Smoking is still the leading preventable cause of death in the United States, but relatively minor health problems associated with tobacco use are often overlooked in favor of more life-threatening diseases, such as lung cancer. The cilia are small projections in the lungs which act as a filter, and smoking harms their functioning in a significant way. This can lead to a number of more serious smoking-related conditions. It is important to consider these conditions in addition to the more well-known diseases when discussing the impact of smoking on health.
What are Cilia?
The cilia are microscopic hair-like projections on specialized cells lining the tracts inside the body called the epithelial cells. As they do in the digestive and reproductive systems, the cilia are found covering most of your airways. Although they are smaller than 1/100th mm in length, they are crucial for the proper functioning of the lungs; patients born with a condition which prevents their cilia from working suffer from severe breathing problems and constant infections.
The Importance of Cilia
Each day, you breathe in and out 20,000 times and the air around you contains dust and other airborne particles that would be harmful if they were allowed to accumulate in the lungs. The cilia secrete a sticky mucus, which traps these particles and prevents them from settling in the airways. As well as this, the cilia move backwards and forwards in a coordinated wave-like motion to move the mucus out of the lungs. This ordinarily keeps the lungs clean and free from infection.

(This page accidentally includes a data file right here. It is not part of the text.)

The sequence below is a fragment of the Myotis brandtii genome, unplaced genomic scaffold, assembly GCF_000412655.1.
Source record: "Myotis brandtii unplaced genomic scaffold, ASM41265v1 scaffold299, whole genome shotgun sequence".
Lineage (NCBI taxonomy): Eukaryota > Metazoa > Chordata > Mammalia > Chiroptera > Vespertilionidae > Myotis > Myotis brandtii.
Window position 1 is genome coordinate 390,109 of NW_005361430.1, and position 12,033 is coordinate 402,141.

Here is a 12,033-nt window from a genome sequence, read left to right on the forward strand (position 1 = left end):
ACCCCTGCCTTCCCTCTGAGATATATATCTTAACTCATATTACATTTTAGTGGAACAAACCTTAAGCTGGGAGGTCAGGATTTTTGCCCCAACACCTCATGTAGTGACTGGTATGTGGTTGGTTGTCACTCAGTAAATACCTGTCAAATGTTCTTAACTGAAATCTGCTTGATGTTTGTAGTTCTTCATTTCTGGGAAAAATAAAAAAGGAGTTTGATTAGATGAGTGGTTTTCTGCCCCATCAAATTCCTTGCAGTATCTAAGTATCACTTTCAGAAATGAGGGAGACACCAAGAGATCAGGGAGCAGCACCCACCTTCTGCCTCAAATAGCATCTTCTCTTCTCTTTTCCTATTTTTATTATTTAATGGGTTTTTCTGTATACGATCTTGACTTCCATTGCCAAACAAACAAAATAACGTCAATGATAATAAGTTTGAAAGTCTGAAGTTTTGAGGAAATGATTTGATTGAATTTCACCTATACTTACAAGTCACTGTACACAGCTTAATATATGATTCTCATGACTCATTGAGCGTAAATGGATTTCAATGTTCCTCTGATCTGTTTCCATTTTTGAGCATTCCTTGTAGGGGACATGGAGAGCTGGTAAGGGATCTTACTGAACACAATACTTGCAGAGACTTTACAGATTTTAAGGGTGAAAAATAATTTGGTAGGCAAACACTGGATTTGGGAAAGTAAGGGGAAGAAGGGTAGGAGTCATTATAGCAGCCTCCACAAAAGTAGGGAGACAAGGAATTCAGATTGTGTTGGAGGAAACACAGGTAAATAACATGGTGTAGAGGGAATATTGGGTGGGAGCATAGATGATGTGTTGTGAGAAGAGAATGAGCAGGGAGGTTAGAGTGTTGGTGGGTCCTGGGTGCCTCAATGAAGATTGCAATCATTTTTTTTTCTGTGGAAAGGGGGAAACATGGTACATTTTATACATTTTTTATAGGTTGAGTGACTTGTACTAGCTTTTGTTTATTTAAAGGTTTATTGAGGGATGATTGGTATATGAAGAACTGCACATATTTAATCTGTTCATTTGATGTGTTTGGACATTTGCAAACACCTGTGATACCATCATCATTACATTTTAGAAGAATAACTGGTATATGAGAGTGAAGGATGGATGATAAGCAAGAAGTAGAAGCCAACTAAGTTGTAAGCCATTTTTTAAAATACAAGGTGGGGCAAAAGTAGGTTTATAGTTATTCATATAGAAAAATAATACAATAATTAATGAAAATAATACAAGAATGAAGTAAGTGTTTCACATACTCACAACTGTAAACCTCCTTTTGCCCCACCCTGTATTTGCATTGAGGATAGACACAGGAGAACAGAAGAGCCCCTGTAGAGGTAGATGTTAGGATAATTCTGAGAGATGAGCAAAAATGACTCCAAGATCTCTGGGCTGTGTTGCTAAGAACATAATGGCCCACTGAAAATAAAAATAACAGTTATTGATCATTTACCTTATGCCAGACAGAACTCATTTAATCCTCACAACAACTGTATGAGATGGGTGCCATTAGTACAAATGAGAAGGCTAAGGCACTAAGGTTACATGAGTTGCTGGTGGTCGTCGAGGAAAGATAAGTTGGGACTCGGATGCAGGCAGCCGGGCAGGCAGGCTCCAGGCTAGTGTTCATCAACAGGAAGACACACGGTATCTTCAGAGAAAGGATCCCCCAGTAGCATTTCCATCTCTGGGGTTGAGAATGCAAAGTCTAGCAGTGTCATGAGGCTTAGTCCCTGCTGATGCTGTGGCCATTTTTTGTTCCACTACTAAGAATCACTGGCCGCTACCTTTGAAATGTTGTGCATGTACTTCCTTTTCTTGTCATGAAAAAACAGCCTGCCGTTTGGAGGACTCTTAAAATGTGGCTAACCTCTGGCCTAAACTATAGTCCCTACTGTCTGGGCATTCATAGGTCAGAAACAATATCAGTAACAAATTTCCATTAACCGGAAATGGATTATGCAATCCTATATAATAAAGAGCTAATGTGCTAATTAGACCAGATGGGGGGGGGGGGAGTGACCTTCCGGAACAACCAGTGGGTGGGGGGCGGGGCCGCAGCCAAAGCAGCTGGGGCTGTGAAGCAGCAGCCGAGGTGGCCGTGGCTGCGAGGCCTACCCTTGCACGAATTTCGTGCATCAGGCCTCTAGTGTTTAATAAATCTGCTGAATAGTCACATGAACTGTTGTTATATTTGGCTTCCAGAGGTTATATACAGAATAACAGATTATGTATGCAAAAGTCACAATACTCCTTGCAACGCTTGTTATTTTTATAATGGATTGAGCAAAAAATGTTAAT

Smoking Impairs the Cilia
According to the American Lung Association, tobacco smoke contains 250 known harmful chemicals; some of these are toxic to the cilia, resulting in their paralysis and an inability to produce mucus effectively. Without this filter, the potentially irritating impurities from the air remain in the airways and this can cause infection. Experts have long agreed that this is one of the reasons that smokers experience a higher incidence of pulmonary infection.
Coughing and Cilia
The lungs normally cough in response to irritants such as cigarette smoke, but in heavy smokers the infamous smoker's cough can also be caused by impaired cilial function. The cilia become paralyzed during the day when exposed to toxic chemicals but begin to recover while you sleep; on waking, the lungs try to expel some of the accumulated toxins from the previous day, which results in a heavy cough in the mornings.
Recovery of Cilia Through Cessation
A recent study has shown that smoking not only prevents the cilia from moving correctly, but it also makes them significantly shorter, which further reduces their efficacy. Prolonged smoking will eventually destroy them completely, making the smoker even more vulnerable to infection. However, the lungs have the ability to heal, and smoking cessation allows the cilia to re-grow and resume functioning in a matter of months, depending on prior smoking habits, according to the National Library of Medicine. For help quitting smoking, you should consult your physician.